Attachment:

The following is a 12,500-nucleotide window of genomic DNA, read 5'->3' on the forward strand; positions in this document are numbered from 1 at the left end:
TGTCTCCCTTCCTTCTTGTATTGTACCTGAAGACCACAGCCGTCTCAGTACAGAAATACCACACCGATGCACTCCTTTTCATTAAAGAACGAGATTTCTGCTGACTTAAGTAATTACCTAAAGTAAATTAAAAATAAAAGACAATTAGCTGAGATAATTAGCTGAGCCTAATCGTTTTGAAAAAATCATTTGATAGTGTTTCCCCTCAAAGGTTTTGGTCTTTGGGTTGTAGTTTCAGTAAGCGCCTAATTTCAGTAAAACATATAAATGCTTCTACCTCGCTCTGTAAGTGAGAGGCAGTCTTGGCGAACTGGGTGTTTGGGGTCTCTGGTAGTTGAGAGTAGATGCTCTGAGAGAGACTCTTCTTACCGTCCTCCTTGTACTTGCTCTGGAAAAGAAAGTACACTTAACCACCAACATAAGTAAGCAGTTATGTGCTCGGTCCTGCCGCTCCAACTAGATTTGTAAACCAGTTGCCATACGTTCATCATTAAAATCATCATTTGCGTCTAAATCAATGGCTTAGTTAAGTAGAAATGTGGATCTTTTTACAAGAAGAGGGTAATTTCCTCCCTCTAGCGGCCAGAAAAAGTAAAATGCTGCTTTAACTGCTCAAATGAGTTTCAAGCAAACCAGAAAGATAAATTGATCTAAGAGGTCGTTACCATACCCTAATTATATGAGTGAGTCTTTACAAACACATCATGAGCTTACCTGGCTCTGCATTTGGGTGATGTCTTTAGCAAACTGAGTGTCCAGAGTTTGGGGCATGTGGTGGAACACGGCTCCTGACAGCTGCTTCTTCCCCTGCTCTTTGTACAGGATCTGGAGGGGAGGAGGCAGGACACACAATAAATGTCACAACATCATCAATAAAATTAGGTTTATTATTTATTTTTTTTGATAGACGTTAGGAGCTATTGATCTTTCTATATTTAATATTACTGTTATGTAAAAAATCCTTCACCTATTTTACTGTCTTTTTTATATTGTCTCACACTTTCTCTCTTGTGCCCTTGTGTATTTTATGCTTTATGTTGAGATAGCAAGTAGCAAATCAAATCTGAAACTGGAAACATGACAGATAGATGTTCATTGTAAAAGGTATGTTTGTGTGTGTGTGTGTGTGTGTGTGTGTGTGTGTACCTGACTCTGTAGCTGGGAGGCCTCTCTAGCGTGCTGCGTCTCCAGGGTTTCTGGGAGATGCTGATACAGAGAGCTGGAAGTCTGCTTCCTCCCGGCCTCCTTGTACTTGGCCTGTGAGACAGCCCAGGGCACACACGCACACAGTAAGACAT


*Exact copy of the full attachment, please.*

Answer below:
The following is a 12,500-nucleotide window of genomic DNA, read 5'->3' on the forward strand; positions in this document are numbered from 1 at the left end:
TGTCTCCCTTCCTTCTTGTATTGTACCTGAAGACCACAGCCGTCTCAGTACAGAAATACCACACCGATGCACTCCTTTTCATTAAAGAACGAGATTTCTGCTGACTTAAGTAATTACCTAAAGTAAATTAAAAATAAAAGACAATTAGCTGAGATAATTAGCTGAGCCTAATCGTTTTGAAAAAATCATTTGATAGTGTTTCCCCTCAAAGGTTTTGGTCTTTGGGTTGTAGTTTCAGTAAGCGCCTAATTTCAGTAAAACATATAAATGCTTCTACCTCGCTCTGTAAGTGAGAGGCAGTCTTGGCGAACTGGGTGTTTGGGGTCTCTGGTAGTTGAGAGTAGATGCTCTGAGAGAGACTCTTCTTACCGTCCTCCTTGTACTTGCTCTGGAAAAGAAAGTACACTTAACCACCAACATAAGTAAGCAGTTATGTGCTCGGTCCTGCCGCTCCAACTAGATTTGTAAACCAGTTGCCATACGTTCATCATTAAAATCATCATTTGCGTCTAAATCAATGGCTTAGTTAAGTAGAAATGTGGATCTTTTTACAAGAAGAGGGTAATTTCCTCCCTCTAGCGGCCAGAAAAAGTAAAATGCTGCTTTAACTGCTCAAATGAGTTTCAAGCAAACCAGAAAGATAAATTGATCTAAGAGGTCGTTACCATACCCTAATTATATGAGTGAGTCTTTACAAACACATCATGAGCTTACCTGGCTCTGCATTTGGGTGATGTCTTTAGCAAACTGAGTGTCCAGAGTTTGGGGCATGTGGTGGAACACGGCTCCTGACAGCTGCTTCTTCCCCTGCTCTTTGTACAGGATCTGGAGGGGAGGAGGCAGGACACACAATAAATGTCACAACATCATCAATAAAATTAGGTTTATTATTTATTTTTTTTGATAGACGTTAGGAGCTATTGATCTTTCTATATTTAATATTACTGTTATGTAAAAAATCCTTCACCTATTTTACTGTCTTTTTTATATTGTCTCACACTTTCTCTCTTGTGCCCTTGTGTATTTTATGCTTTATGTTGAGATAGCAAGTAGCAAATCAAATCTGAAACTGGAAACATGACAGATAGATGTTCATTGTAAAAGGTATGTTTGTGTGTGTGTGTGTGTGTGTGTGTGTGTGTGTACCTGACTCTGTAGCTGGGAGGCCTCTCTAGCGTGCTGCGTCTCCAGGGTTTCTGGGAGATGCTGATACAGAGAGCTGGAAGTCTGCTTCCTCCCGGCCTCCTTGTACTTGGCCTGTGAGACAGCCCAGGGCACACACGCACACAGTAAGACAT